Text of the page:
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This seems to be a problem for more people than I thought.

Some time ago I had written a column in the Winnipeg Free Press suggesting the use of the product Ear Planes to help alleviate the pain so many get when they fly on most aircraft.

After the column ran, I got an email from a person who wrote, “I assume professionals who travel frequently or pilots who spend so much of their lives in the air must also suffer from ear pain at times. What do you think they do?”

The writer than went on to explain the reason that the pain occurs is that the small tube from the inside of the throat to the middle ear is pinched shut, which doesn’t allow air pressure inside the ear to equalize with the atmospheric air pressure.

 

This tube is called the Eustachian tube, and it’s like a thin tube of cooked macaroni. When the aircraft gains altitude the cabin pressure drops, and any higher-pressure air in the Eustachian tube escapes, thus equalizing the pressure and causing no discomfort.

 

This tube is called the Eustachian tube, and it’s like a thin tube of cooked macaroni. When the aircraft gains altitude the cabin pressure drops, and any higher-pressure air in the Eustachian tube escapes, thus equalizing the pressure and causing no discomfort.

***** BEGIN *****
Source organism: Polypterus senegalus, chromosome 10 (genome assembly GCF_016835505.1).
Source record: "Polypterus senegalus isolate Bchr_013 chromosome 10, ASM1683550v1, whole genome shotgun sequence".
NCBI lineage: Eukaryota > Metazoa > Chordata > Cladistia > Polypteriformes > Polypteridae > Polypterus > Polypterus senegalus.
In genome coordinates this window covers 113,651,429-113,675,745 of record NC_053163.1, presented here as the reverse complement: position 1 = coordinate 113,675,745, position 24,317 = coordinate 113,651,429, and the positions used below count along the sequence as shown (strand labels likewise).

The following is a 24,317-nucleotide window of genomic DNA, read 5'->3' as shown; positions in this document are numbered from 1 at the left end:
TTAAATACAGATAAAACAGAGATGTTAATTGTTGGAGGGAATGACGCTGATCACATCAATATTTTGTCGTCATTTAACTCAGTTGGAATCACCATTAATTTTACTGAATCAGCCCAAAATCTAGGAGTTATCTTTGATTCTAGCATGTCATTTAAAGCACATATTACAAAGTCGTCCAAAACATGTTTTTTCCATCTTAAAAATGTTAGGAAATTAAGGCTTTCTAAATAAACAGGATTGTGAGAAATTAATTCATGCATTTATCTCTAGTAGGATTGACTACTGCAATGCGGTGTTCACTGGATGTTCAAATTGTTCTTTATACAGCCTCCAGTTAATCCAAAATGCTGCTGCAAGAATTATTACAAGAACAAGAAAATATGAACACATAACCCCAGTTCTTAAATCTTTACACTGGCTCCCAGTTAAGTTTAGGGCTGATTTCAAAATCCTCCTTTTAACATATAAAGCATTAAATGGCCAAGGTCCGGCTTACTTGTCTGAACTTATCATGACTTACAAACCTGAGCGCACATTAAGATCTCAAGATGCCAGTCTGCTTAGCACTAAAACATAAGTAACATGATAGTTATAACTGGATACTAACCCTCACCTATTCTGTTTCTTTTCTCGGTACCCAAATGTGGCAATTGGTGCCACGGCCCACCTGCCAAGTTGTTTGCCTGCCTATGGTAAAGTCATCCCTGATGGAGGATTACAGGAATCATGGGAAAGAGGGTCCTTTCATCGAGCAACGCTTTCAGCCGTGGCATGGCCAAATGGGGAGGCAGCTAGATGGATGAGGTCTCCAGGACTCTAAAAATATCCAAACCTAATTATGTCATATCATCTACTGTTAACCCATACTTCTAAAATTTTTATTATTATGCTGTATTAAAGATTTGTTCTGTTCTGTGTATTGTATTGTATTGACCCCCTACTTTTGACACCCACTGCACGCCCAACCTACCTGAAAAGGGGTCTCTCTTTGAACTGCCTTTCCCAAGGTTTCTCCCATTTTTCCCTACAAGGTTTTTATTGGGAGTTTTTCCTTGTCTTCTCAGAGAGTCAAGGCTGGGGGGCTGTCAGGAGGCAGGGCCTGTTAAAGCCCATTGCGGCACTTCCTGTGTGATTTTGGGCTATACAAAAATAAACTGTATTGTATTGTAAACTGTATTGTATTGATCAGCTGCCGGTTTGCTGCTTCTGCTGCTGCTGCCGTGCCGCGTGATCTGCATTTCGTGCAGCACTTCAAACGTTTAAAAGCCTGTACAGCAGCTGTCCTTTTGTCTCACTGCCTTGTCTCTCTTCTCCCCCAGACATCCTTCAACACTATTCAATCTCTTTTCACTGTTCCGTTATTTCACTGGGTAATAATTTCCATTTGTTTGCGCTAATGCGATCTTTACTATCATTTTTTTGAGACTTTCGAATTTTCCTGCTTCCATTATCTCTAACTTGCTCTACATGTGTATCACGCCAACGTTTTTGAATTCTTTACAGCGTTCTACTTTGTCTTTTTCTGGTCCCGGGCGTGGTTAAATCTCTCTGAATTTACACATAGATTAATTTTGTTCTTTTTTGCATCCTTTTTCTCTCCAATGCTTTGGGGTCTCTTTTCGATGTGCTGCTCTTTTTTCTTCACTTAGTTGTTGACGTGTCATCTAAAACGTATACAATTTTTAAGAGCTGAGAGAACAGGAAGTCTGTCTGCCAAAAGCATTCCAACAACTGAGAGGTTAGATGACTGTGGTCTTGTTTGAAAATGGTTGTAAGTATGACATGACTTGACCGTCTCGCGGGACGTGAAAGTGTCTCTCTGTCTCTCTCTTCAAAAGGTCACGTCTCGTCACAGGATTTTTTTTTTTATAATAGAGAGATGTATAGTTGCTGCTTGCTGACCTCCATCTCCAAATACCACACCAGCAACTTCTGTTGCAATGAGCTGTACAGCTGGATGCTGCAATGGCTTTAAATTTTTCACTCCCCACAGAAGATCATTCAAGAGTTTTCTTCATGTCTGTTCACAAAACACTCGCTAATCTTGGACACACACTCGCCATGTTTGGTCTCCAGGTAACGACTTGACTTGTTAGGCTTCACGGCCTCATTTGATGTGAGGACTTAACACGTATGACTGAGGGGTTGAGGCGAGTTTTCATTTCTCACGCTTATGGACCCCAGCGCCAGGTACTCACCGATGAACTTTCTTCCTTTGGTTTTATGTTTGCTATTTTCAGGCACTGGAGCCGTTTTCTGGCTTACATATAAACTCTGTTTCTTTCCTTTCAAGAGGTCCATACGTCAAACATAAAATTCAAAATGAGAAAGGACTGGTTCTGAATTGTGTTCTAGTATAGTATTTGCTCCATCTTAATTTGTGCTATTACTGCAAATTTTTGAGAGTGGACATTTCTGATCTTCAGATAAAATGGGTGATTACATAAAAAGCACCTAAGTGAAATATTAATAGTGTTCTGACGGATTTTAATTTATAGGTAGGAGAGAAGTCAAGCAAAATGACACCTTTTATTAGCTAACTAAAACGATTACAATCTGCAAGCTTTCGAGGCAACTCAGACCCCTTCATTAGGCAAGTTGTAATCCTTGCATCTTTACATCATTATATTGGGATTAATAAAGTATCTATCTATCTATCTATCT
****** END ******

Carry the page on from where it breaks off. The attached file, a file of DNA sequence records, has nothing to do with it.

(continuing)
However, when the aircraft quickly descends in order to land that cooked macaroni tube can be pinched shut as a result of the new, higher air pressure in the cabin, as compared to the very low air pressure in the Eustachian tube.

So instead of equalizing air pressure between the cabin air and that lower pressure inside the inner ear, the tube is shut. This result is a lower pressure on the inside of our eardrum, and an increasingly higher one on the outside. This pushes the eardrum inwards, causing sometimes excruciating pain.

It was a former air force pilot who came up with the best suggestion. He passed on this aircrew solution that he picked up via the School of Aerospace Medicine. Pilots pressurize the inside of their chest and throat in order to equalize the pressure inside and out. It’s called the Valsalva manoeuvre.

It goes like this. Close the mouth, pinch the nose closed, and tilt the head to one side, and blow really hard without letting any air out. Do it again for the other side. If you do it right, you’ll hear a faint pop as your eardrum reverts. Things will sound funny, so just yawn and you’ll feel both ears reverting to normal.

You can practise this in an elevator in a tall building. As the elevator descends, you’ll notice inward pressure on your eardrums. As soon as you get this feeling, do the Valsalva on both sides and your ears should clear. Keep monitoring your ears as you descend and carry out the procedure as often as necessary.

Try it and let me know how it works.

So for most people it is good to have the products, like EarPlanes that are readily available to help relieve ear pressure during take-off and landing.

But do try to use the Valsalva method as well.